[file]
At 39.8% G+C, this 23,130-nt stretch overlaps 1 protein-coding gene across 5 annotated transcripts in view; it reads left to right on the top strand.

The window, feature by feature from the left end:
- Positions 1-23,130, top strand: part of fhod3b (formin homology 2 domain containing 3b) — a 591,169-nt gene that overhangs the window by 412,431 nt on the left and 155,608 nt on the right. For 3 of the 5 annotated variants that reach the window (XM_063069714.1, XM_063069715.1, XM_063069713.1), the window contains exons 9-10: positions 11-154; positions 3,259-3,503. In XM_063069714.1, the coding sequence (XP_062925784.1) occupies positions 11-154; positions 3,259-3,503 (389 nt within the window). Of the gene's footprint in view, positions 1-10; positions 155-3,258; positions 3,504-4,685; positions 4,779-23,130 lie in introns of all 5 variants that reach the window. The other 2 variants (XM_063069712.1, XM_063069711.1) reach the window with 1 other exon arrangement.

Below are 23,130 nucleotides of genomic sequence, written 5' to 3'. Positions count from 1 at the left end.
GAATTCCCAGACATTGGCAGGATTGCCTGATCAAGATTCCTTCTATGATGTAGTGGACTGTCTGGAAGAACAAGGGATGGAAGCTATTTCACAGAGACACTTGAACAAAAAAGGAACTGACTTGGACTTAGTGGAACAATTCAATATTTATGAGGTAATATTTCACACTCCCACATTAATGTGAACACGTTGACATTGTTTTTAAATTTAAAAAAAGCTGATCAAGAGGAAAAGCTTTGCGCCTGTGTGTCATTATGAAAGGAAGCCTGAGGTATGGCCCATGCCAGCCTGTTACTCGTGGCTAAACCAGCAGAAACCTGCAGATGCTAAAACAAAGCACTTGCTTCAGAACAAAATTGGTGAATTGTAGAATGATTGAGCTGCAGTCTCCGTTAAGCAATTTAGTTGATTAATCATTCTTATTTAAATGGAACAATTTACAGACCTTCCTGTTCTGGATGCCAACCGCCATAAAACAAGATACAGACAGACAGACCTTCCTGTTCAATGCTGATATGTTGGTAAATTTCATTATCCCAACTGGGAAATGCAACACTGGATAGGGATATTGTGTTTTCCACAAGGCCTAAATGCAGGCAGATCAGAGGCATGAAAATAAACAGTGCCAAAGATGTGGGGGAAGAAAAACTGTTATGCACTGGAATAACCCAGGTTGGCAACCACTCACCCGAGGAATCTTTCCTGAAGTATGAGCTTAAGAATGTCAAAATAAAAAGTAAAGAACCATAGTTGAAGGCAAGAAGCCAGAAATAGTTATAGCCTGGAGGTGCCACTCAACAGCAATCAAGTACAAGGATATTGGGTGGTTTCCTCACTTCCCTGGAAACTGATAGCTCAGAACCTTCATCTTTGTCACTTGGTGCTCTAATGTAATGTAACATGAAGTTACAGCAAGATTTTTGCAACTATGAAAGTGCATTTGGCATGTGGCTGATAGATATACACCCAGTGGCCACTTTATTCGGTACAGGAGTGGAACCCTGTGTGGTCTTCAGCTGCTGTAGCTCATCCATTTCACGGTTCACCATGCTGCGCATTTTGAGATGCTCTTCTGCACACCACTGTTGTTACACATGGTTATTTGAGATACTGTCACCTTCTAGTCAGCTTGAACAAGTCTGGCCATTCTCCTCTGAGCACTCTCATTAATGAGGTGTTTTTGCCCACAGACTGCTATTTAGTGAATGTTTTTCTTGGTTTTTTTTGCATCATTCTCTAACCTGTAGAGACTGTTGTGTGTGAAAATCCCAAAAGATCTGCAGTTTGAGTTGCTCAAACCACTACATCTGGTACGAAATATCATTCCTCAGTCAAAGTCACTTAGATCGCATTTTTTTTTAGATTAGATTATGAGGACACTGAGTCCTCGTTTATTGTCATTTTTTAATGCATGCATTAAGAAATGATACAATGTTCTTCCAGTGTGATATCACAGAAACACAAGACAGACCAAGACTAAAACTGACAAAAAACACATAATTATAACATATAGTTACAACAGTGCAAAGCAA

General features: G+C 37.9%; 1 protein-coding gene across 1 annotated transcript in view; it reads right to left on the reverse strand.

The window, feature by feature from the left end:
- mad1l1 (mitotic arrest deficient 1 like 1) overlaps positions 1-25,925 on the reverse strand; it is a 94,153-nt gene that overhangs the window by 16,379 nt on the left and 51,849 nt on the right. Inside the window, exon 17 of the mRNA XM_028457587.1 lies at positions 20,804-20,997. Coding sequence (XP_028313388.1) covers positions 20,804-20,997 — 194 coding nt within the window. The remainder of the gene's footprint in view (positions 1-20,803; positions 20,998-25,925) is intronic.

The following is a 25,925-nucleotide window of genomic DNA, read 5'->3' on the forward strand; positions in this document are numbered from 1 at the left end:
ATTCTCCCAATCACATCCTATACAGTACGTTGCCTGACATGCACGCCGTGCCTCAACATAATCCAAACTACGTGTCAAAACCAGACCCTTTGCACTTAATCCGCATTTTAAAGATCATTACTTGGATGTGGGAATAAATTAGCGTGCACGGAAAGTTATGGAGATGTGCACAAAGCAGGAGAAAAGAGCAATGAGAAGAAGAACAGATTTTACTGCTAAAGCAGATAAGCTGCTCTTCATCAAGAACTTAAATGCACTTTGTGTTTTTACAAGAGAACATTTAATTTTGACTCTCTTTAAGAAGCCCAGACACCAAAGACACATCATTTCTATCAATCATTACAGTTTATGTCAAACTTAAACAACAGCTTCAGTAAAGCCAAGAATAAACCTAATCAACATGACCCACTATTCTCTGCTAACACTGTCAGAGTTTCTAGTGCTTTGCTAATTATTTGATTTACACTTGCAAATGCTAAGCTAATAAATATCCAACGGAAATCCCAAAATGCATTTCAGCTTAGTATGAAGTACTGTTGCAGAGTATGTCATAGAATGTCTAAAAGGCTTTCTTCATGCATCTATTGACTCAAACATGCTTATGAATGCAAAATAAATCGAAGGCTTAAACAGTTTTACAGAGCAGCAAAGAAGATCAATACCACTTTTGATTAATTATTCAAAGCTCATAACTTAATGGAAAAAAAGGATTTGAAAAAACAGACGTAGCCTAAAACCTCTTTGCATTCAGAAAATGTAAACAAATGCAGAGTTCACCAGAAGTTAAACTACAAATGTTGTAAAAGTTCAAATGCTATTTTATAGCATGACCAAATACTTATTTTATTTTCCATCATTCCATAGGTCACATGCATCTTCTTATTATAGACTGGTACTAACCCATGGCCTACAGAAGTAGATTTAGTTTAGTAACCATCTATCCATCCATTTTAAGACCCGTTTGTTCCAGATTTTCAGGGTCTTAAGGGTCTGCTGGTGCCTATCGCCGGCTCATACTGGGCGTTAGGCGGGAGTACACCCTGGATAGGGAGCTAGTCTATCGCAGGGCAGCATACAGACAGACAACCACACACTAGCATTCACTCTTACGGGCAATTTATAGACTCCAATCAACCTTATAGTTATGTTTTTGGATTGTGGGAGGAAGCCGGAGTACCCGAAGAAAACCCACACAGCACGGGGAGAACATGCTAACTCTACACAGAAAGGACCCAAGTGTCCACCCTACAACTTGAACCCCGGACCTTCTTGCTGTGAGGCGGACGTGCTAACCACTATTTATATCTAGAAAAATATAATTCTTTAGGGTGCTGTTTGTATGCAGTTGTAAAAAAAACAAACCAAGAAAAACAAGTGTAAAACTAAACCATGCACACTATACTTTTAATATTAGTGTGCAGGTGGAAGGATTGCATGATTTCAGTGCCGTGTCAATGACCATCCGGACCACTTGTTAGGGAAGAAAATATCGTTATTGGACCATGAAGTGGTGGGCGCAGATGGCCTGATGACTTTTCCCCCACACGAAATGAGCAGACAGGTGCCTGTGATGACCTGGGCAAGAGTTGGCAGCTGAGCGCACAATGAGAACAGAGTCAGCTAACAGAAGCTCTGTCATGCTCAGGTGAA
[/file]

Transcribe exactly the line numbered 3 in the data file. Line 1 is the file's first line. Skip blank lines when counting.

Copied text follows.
- Positions 1-23,130, top strand: part of fhod3b (formin homology 2 domain containing 3b) — a 591,169-nt gene that overhangs the window by 412,431 nt on the left and 155,608 nt on the right. For 3 of the 5 annotated variants that reach the window (XM_063069714.1, XM_063069715.1, XM_063069713.1), the window contains exons 9-10: positions 11-154; positions 3,259-3,503. In XM_063069714.1, the coding sequence (XP_062925784.1) occupies positions 11-154; positions 3,259-3,503 (389 nt within the window). Of the gene's footprint in view, positions 1-10; positions 155-3,258; positions 3,504-4,685; positions 4,779-23,130 lie in introns of all 5 variants that reach the window. The other 2 variants (XM_063069712.1, XM_063069711.1) reach the window with 1 other exon arrangement.